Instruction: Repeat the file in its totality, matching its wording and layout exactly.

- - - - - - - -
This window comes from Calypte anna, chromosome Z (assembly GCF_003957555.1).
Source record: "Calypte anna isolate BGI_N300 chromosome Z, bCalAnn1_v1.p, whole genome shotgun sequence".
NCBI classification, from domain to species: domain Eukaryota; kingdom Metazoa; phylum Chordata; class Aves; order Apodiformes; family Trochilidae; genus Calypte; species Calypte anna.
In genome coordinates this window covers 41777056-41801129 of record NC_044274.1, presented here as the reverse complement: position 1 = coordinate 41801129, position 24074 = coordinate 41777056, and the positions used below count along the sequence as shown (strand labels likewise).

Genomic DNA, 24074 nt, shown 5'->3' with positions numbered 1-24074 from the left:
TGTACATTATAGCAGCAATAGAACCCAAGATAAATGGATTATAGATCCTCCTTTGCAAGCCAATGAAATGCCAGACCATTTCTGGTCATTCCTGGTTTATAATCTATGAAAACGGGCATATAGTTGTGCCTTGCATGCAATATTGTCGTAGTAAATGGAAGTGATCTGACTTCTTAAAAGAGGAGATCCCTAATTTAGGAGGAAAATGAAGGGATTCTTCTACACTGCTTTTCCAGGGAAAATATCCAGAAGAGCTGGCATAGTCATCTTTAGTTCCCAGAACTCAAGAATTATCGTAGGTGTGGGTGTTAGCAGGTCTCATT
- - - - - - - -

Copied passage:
This window comes from Calypte anna, chromosome Z (assembly GCF_003957555.1).
Source record: "Calypte anna isolate BGI_N300 chromosome Z, bCalAnn1_v1.p, whole genome shotgun sequence".
NCBI classification, from domain to species: domain Eukaryota; kingdom Metazoa; phylum Chordata; class Aves; order Apodiformes; family Trochilidae; genus Calypte; species Calypte anna.
In genome coordinates this window covers 41777056-41801129 of record NC_044274.1, presented here as the reverse complement: position 1 = coordinate 41801129, position 24074 = coordinate 41777056, and the positions used below count along the sequence as shown (strand labels likewise).

Genomic DNA, 24074 nt, shown 5'->3' with positions numbered 1-24074 from the left:
TGTACATTATAGCAGCAATAGAACCCAAGATAAATGGATTATAGATCCTCCTTTGCAAGCCAATGAAATGCCAGACCATTTCTGGTCATTCCTGGTTTATAATCTATGAAAACGGGCATATAGTTGTGCCTTGCATGCAATATTGTCGTAGTAAATGGAAGTGATCTGACTTCTTAAAAGAGGAGATCCCTAATTTAGGAGGAAAATGAAGGGATTCTTCTACACTGCTTTTCCAGGGAAAATATCCAGAAGAGCTGGCATAGTCATCTTTAGTTCCCAGAACTCAAGAATTATCGTAGGTGTGGGTGTTAGCAGGTCTCATT